Casey J. Robb

He’s a Rebel


Me and Angela, we were tight. Best friends, like, forever, even still in eighth grade. So when she dared me, I had to do it. It was a Monday after school. We were walking the six blocks to her apartment, past shady magnolias, gnarled oaks and weedy lawns—her scruffy part of town—when she threw me the challenge.

“Noooo!” I gaped. “Not Frankie!” I shook my head madly. My Cher bangs swung side to side, tickling my forehead like tawny-brown tassels.

That’s right, Cher. Sonny and Cher. Me and Angela, we were huge fans. We wanted to be Cher. Like on that album where they’re wedged in that tree and Cher is peering past her jungle-bangs, her raven Rapunzel hair cascading beyond her boobs, and Sonny’s in this furry, he-man vest with his feral eyes fixed on a distant storm. Wow. All paleo. Like back-to-nature freaks.

It was 1966.  The Beatles had landed, and boys were shaking their shaggy mop tops, frolicking with Frisbees and dispensing daisies. But not everyone. There were a few hold-outs.

“Come on, Sarah. You heard me right. Frankie.”

I gasped.

Angela smacked her gum and forged ahead. She walked fast, despite her snug mini-skirt and skinny gold sandals. I tripped on a broken sidewalk slab and shuffled to catch up in my own too-tight mini-skirt, amid a flood of blood-red leaves and the musty scents of September. She slowed. I scurried to her side.

“Oh. My. Gosh. He is so fab,” I blurted.

Angela had picked Frankie for the dare. Of course. It was easy for her. She was diving into her teens now and all its secrets still hopelessly out of my reach. Her stubby buds from last year had inflated to balloons that she could barely squeeze into her black lacy bras while my so-called boobs lay lean—barely half a handful.

One day, in the school restroom, Angela lifted her shirt.

“Look, Sarah—”

“Angela!” I yanked her blouse down. “Christ.” I scanned the stalls for witnesses. She laughed.

Angela made out with this boy named Gary last summer. He actually drove a car, an old green Chevy sedan. One night they parked in an empty lot. And you know what that means. The next day in the hallway at school, Angela leaned close and whispered, “Don’t worry. He didn’t get past second base.” But, wow. The guy was, like, old. Maybe 16. “Here we were, necking.” She peered around, then fixed her eyes back on me. “And he suddenly leaned back and sucked in his breath, and the window was, like, all fogged and dripping and he rolled it down and lit a cigarette.”

Man. And I was still waiting for my first kiss.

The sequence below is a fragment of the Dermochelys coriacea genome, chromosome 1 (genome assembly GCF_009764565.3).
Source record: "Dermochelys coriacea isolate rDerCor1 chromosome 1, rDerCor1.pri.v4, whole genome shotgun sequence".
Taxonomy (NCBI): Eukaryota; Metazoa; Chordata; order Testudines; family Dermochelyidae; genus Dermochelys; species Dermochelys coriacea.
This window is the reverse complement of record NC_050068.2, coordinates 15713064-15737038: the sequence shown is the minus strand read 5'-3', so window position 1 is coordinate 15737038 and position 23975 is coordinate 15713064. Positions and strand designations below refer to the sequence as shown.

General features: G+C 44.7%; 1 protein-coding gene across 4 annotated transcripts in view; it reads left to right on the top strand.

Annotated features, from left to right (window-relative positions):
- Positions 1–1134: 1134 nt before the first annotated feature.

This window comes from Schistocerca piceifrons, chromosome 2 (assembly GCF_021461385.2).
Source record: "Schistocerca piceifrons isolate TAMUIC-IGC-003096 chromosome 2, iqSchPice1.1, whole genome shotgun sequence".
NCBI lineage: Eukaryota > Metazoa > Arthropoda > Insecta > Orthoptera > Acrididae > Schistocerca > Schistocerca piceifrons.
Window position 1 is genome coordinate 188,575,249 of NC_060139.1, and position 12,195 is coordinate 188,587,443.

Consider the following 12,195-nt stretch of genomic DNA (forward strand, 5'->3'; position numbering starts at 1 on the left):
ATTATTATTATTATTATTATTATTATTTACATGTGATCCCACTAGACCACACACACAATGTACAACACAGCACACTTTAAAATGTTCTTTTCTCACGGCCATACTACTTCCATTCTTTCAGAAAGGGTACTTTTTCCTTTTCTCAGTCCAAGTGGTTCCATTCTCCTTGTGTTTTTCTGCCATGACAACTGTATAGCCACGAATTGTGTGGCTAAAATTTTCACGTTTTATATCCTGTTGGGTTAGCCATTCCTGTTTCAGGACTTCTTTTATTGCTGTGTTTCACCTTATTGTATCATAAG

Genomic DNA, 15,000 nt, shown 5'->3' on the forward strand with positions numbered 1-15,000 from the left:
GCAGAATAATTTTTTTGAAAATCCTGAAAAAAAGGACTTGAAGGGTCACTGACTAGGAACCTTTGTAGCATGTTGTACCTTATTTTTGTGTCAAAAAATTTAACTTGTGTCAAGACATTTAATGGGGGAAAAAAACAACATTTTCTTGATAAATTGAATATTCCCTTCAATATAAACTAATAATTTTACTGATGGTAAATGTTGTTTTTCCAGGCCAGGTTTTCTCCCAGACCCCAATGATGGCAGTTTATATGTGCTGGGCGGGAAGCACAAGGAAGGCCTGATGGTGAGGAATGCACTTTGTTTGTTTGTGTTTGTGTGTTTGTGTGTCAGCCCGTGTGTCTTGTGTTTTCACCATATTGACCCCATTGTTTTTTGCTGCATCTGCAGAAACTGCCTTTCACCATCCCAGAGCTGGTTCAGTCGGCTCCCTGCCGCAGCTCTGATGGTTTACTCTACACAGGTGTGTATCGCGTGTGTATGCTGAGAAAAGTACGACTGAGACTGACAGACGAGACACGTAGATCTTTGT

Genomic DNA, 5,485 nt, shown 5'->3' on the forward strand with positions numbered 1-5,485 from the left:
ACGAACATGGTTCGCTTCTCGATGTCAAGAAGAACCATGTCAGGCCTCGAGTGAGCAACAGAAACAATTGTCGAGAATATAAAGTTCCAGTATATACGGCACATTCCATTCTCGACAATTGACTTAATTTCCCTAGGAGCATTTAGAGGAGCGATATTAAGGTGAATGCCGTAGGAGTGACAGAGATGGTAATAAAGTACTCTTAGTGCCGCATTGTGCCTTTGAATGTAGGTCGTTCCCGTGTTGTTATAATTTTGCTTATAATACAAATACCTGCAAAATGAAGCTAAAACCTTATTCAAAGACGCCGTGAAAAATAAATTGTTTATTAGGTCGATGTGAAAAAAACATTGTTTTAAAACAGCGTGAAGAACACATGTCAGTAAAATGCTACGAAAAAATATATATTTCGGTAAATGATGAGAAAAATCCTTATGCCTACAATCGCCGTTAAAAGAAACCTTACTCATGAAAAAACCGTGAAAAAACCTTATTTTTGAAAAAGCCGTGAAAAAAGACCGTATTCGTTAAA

Angela sped up, her sandals slapping her heels.  We turned onto the next block, with me bustling to keep up. When we reached her apartment, I followed her up the outdoor steps, watching her hips swing under that mini-scrap of a skirt. Sometimes Angela scared me. Still, we were best buds. Right? And connecting with Frankie would shoot me to the top. So I had to try. It was a dare.

But still . . . Frankie?

Frankie was tough, the toughest guy at school. Way cool. A real hood. Carried a switchblade in his black jacket. Once during lunch break, he pulled the knife out and flipped it open, right there behind the red-brick building. The blade glinted in the sun. Then, before the lunch monitor could catch him, he clicked it closed and tucked it away.

Frankie must have failed a grade or two. He seemed old for ninth grade, was even starting a bit of a brownish beard-shadow. And no Beatle mop top for this guy. His dirty-blond hair flared up from his forehead and swept back behind his ears in a ducktail, like in that 1950’s Brylcreem ad (a little dab’ll do ya). A real ducktail. A real delinquent. A wannabe James Dean. He never said much. At break time, he stood back from the other kids, even from the girls. Like he had better friends to see later. Older friends. Older than me.

Angela unlocked her apartment door and let me in. A swell of stale tobacco stink rose, ghost-like; the reek clung to my clothes. We collapsed on her wine-red couch. That’s where we hung out most days and pretended to do homework. Her parents were divorced. Her mom was out waitressing at some café. We lolled around with our feet propped on the coffee table, our matching blue mini-skirts riding way up. We also wore the same makeup—black eyeliner, thick mascara and ruby lip gloss.

“Let’s play something.” Angela crossed the room and switched on the record player. She lay a Sonny and Cher album on the turntable and lowered the needle. I stared at her and wondered if I could ever be so cool. Her hair was black, real black, like Cher’s. And shiny. Her grandmother was from some place weird, like Romania, or Transylvania. I couldn’t remember, but some exotic, awesome place. Angela’s bangs nearly touched her dark brown eyes.

My stupid bangs barely covered my eyebrows, ’cause my mom made me trim them. God, my mom was embarrassing—always spouting, in that shrill voice of hers, Sarah, your blue eyes are beautiful, you need to see where you’re walking. Ridiculous. My hair was a typical mousey-brown—drab, dull. That was me, mousey. Not brave and wild, like Angela. And my parents . . . God . . . total Squaresville; they wouldn’t even let their friends smoke in our house, much less me. Man, they’d kill me. If only my mom was, well, like Angela’s mom.

Angela’s mom was way cool—smoked menthols like a movie star . . . or a gypsy. In sixth grade, she drove our whole girl-sleepover party in her red convertible, two girls squeezed in front, four crammed in back, so we could wrap that cute boy Randy’s house. And even bought us the toilet paper. Then she lay low around the corner, smoking her Salems in the getaway car. Wild.

Angela collapsed on the couch. She crackled her gum—pip-pip-pip—and blew a bubble. The music began. Do-do-do-do-do-do. She closed her eyes, smiling, and tapped her foot.